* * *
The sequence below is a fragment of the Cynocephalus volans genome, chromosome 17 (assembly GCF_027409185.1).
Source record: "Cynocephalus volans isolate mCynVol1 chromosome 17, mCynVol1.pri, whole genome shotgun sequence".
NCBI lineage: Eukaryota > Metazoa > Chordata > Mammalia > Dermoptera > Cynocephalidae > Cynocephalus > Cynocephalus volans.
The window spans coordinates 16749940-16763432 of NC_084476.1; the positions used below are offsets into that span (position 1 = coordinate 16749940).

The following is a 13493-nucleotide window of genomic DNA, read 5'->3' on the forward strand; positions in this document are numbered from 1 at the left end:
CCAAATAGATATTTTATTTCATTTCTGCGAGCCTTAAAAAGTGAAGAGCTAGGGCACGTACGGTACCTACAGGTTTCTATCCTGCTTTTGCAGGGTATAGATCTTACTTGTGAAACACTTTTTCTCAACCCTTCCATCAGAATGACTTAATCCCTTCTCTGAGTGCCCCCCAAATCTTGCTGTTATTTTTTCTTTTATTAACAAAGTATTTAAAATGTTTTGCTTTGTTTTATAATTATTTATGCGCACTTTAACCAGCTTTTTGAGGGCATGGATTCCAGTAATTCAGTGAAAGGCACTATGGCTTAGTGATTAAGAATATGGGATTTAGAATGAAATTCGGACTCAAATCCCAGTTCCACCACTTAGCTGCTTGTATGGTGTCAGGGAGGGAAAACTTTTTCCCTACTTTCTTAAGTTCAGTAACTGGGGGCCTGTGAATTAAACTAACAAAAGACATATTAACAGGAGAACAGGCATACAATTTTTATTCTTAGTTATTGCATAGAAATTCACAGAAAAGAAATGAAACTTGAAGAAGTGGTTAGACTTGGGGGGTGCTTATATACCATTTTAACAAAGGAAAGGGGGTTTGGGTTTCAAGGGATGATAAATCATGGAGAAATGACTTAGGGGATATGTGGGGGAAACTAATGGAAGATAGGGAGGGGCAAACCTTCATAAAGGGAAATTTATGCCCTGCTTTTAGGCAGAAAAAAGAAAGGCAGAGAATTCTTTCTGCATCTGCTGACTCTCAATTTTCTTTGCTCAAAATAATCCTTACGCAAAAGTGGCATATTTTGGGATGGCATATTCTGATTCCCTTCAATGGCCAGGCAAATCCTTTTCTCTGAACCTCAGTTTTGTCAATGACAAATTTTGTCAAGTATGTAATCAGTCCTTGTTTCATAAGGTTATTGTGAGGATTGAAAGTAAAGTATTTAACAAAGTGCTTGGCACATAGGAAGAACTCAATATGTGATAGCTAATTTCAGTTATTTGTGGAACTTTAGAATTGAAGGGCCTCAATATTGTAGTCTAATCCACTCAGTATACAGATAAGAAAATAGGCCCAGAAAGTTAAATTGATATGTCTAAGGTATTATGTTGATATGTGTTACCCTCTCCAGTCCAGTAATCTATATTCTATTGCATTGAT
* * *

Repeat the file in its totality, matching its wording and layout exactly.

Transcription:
The sequence below is a fragment of the Cynocephalus volans genome, chromosome 17 (assembly GCF_027409185.1).
Source record: "Cynocephalus volans isolate mCynVol1 chromosome 17, mCynVol1.pri, whole genome shotgun sequence".
NCBI lineage: Eukaryota > Metazoa > Chordata > Mammalia > Dermoptera > Cynocephalidae > Cynocephalus > Cynocephalus volans.
The window spans coordinates 16749940-16763432 of NC_084476.1; the positions used below are offsets into that span (position 1 = coordinate 16749940).

The following is a 13493-nucleotide window of genomic DNA, read 5'->3' on the forward strand; positions in this document are numbered from 1 at the left end:
CCAAATAGATATTTTATTTCATTTCTGCGAGCCTTAAAAAGTGAAGAGCTAGGGCACGTACGGTACCTACAGGTTTCTATCCTGCTTTTGCAGGGTATAGATCTTACTTGTGAAACACTTTTTCTCAACCCTTCCATCAGAATGACTTAATCCCTTCTCTGAGTGCCCCCCAAATCTTGCTGTTATTTTTTCTTTTATTAACAAAGTATTTAAAATGTTTTGCTTTGTTTTATAATTATTTATGCGCACTTTAACCAGCTTTTTGAGGGCATGGATTCCAGTAATTCAGTGAAAGGCACTATGGCTTAGTGATTAAGAATATGGGATTTAGAATGAAATTCGGACTCAAATCCCAGTTCCACCACTTAGCTGCTTGTATGGTGTCAGGGAGGGAAAACTTTTTCCCTACTTTCTTAAGTTCAGTAACTGGGGGCCTGTGAATTAAACTAACAAAAGACATATTAACAGGAGAACAGGCATACAATTTTTATTCTTAGTTATTGCATAGAAATTCACAGAAAAGAAATGAAACTTGAAGAAGTGGTTAGACTTGGGGGGTGCTTATATACCATTTTAACAAAGGAAAGGGGGTTTGGGTTTCAAGGGATGATAAATCATGGAGAAATGACTTAGGGGATATGTGGGGGAAACTAATGGAAGATAGGGAGGGGCAAACCTTCATAAAGGGAAATTTATGCCCTGCTTTTAGGCAGAAAAAAGAAAGGCAGAGAATTCTTTCTGCATCTGCTGACTCTCAATTTTCTTTGCTCAAAATAATCCTTACGCAAAAGTGGCATATTTTGGGATGGCATATTCTGATTCCCTTCAATGGCCAGGCAAATCCTTTTCTCTGAACCTCAGTTTTGTCAATGACAAATTTTGTCAAGTATGTAATCAGTCCTTGTTTCATAAGGTTATTGTGAGGATTGAAAGTAAAGTATTTAACAAAGTGCTTGGCACATAGGAAGAACTCAATATGTGATAGCTAATTTCAGTTATTTGTGGAACTTTAGAATTGAAGGGCCTCAATATTGTAGTCTAATCCACTCAGTATACAGATAAGAAAATAGGCCCAGAAAGTTAAATTGATATGTCTAAGGTATTATGTTGATATGTGTTACCCTCTCCAGTCCAGTAATCTATATTCTATTGCATTGAT